Oh, but despite that quick resolution, she already was considering it. This could be an adventure of another sort. She was an independent woman. Everyone believed her to be a widow. Her reputation wouldn’t suffer. And like the kraken, lovemaking was something that she’d read about but had no real experience with of her own. What harm would it do to know firsthand?
So perhaps she could be tempted. Her body already was, with these flutterings and tightenings. Her attraction to him made little sense, but rejecting his offer didn’t make much sense, either. An opportunity like this with a man who intrigued her physically and intellectually might not come again. She just had to be careful.
“I’ll convince you,” he said softly, though she’d already done the job herself. But when she glanced up, he’d turned away from her to look behind them. “You should step back. We’re going to start cutting the tentacles.”
A dozen men were coming across the sand, shirtless and on bare feet, carrying two twenty-foot-long serrated blades between them.
She looked at the governor in surprise. “You saw through the tentacles?”
“Yes,” he said, then called out, “Taka!”
His brother glanced over. She couldn’t understand anything of what the governor told him—but when he pointed to the top of the twisted heap of arms, she realized he was telling the other men which tentacle to start with.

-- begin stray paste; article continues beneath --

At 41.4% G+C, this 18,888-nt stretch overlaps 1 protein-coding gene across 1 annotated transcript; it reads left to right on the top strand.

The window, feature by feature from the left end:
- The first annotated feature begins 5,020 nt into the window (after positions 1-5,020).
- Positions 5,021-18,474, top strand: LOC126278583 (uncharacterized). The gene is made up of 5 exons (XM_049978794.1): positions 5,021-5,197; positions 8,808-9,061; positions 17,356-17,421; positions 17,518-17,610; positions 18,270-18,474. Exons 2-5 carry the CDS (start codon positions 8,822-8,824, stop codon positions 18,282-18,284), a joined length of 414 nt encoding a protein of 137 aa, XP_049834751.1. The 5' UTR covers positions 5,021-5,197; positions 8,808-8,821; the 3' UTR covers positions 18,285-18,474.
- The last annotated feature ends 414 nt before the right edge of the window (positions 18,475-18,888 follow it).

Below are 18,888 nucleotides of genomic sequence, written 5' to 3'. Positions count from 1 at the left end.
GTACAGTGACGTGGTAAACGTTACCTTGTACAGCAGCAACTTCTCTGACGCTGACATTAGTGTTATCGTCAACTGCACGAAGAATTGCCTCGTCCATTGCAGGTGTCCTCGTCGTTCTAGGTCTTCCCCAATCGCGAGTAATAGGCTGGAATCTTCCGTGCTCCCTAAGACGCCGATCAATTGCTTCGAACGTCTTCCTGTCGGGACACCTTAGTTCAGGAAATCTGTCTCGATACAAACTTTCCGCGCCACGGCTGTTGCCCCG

She waited until he’d finished. “I assumed you’d use a cutting machine.”
He looked down at her again. “We used to. But when the tentacles tear free of the body, anything they land on is crushed beneath them.”
“And one crushed the machine?” Zenobia guessed.
He stripped off his tunic as he answered, then bent to remove his boots.
Oh, my. On the flyer, her fingers hadn’t deceived her. Tight muscles defined his broad chest and shoulders, his every movement a beautiful display of strength beneath smooth skin that glistened with perspiration. His abdomen rippled as he stood again.
Zenobia gestured faintly behind her. “I think I will stay and watch.”
“Stand clear of the tentacles.”
“And find shade. You aren’t accustomed to this sun.”
Or this heat. “I’ll send Cooper to find a parasol.”
He didn’t respond. After a long second, Zenobia looked up from his impressive torso. She expected a grin, but instead of laughing at her, his dark gaze roamed over her expression, as if slowly measuring the arch of her brows and the curve of her lips.
“My home is near yours.” His gaze settled on her mouth. “Come tonight.”
Yes, she wanted to tell him. But she needed to be careful.
“I’ll consider it,” she said again.
* * *
At the bathhouse, Ariq soaped and rinsed away the squid, but skipped the soak. Any other night, ribald calls wondering at his hurry would have filled the bathing chamber, followed by sly observations about how well Lady Inkslinger held a pencil—most of them gleeful that it was finally Ariq’s turn to suffer through a courtship. His attention toward Zenobia hadn’t gone unnoticed. But after hours of sawing through a kraken’s tentacles, exhaustion had quieted the men sitting in the heated bath, and Ariq escaped with few suggestions tossed his way.
Fastening his embroidered tunic, he emerged from the steam-filled chambers into an evening almost as humid. Clouds gathered in the northern sky. More rain coming. Not an airship in sight. Now that the marauders were dead, the airships would come again, too.